My next step up from the LC 520 was a PowerBook 5300, a much-maligned machine that I nevertheless developed an affection for. Irreally liked the form factor, and it was a pretty dependable machine once I upgraded to System 7.5.3 and then System 7.5.5 from the original (and genuinely execrable) System 7.5.2. Some of the famous issues with the PowerBook 5300 were legitimate shortcomings, although the famous spontaneous battery combustion was way overblown, with the self-immolating early example lithium ion batteries that had been planned for the 5300 quickly replaced. It wasn't the most robust Apple laptop, but treated kindly that one remained in service for seven years - four as my main workhorse and then three as my youngest daughter's high school computer. In general, it was a pretty good experience. It still worked the last time I booted it up, which was several years ago. Again, the overall performance profile wasn't that much improved from the predecessor machine, and the 68K PowerBook 500 actually was faster at some tasks, but where the 100 MHz PowerPC 603e excelled was in anything that required floating-point unit computation. The PowerPC chip incorporated an FPU, while with the 68K machines was an add-on that many models didn't have on board (e.g., the LC520 and PowerBook 520).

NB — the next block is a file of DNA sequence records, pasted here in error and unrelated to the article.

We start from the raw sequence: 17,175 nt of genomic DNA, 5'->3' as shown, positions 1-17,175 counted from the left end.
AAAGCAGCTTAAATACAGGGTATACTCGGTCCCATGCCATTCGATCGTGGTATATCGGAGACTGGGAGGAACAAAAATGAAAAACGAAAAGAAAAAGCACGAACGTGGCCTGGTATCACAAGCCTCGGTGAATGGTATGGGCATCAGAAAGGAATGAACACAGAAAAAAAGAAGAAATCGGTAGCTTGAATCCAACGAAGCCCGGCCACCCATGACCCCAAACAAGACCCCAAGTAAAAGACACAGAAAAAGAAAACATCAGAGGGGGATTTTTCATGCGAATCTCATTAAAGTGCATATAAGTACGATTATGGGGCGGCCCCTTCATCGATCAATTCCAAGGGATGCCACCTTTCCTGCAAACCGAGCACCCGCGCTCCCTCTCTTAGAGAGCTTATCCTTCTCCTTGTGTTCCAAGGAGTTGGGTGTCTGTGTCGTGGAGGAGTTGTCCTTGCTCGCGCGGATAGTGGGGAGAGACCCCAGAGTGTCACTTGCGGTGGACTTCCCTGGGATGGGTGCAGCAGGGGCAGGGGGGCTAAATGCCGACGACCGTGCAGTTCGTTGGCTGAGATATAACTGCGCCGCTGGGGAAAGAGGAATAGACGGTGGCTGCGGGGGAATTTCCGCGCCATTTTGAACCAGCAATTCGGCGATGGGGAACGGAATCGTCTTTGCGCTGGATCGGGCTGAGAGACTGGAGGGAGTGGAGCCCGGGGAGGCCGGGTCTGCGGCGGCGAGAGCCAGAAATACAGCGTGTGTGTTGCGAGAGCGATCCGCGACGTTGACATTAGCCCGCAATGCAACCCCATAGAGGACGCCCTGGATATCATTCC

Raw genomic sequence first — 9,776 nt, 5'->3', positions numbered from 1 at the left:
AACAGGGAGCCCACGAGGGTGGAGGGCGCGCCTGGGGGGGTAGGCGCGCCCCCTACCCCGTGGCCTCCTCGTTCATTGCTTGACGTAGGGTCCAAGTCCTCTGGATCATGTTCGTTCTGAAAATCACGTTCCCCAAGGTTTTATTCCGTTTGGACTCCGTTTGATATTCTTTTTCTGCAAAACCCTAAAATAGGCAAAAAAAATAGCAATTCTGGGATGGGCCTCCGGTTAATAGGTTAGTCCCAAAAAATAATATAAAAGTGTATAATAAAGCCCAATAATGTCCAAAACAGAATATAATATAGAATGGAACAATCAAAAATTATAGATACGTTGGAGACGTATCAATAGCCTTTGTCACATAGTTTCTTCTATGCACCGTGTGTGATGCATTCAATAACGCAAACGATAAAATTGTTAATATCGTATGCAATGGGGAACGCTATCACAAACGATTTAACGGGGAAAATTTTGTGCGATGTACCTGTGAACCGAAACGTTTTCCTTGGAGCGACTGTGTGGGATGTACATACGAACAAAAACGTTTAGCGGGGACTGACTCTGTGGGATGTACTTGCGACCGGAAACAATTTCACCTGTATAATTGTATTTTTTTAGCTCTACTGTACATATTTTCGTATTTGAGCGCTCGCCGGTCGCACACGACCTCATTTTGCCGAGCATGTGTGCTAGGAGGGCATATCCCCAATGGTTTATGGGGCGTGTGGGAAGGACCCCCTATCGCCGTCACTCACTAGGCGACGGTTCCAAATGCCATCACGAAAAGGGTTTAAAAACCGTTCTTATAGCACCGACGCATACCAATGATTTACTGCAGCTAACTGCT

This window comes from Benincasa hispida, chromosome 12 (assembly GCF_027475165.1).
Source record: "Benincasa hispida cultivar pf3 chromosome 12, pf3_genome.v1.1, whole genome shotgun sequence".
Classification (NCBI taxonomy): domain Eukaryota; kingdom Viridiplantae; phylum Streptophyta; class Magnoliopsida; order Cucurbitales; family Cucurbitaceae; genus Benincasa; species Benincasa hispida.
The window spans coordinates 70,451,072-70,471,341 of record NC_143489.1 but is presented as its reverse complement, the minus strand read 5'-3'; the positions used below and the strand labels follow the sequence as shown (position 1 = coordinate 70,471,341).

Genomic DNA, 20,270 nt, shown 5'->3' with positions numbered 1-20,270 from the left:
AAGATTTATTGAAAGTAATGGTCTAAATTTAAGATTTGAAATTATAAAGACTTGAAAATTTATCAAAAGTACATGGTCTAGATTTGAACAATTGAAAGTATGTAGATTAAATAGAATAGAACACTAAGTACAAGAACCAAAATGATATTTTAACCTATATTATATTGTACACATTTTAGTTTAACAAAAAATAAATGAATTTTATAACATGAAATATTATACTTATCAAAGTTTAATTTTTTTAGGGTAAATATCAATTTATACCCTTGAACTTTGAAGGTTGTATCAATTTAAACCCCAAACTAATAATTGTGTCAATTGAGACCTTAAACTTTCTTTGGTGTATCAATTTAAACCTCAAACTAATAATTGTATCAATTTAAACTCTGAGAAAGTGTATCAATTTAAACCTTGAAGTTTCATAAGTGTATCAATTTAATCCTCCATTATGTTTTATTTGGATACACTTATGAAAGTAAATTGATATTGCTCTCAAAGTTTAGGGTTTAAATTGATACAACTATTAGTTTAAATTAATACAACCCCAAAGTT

Probably the most dramatic surge in processing power I've experienced with a system upgrade was in making the jump from the PowerBook 5300 to a 233 MHz WallStreet PowerBook G3 in early 1999. The G3 Series PowerBook was a quantum improvement in speed over the puny 603e chip in the 5300. By contrast, moving to a 500 MHz G3 in the PowerBook 2000 Pismo that succeeded the WallStreet as my number one axe was much less of a performance boost, notwithstanding more than doubling of the CPU clock speed. Nor was the 700 MHz G3 iBook that succeeded the Pismo as my front line workhorse machine noticeably much faster than the 500 MHz G3 PowerBook - andÊ once I installed a 550 MHz G4 upgrade in the Pismo, it leapfrogged back over the iBook as my fastest computer at the time.
The 1.33 GHz 17" PowerBook G4 that became my next system upgrade was far and away the fastest PowerPC machine that I ever owned (still in service as my wife's computer) and a major advance over the iBook. Having 1.5 GB of RAM helped, of course.
My current Mac, a 2.0 GHz Core 2 Duo Aluminum Unibody MacBook of the late 2008 design is again hands down the fastest Mac I've ever owned so far, which means that I have lots of room to experience improved performance. However, I find that the relatively low powered Core 2 Duo chip (and 4 GB of RAM) still provides what I would call sparkling performance.
I'm looking forward to another major speed boost when I eventually move on to a Core "i" powered MacBook of some sort, but for now, I really have nothing to complain about with the nearly 3-year-old MacBook. That said, the fastest Apple machine I own these days is my iPad 2. I just wish it was more versatile in other ways!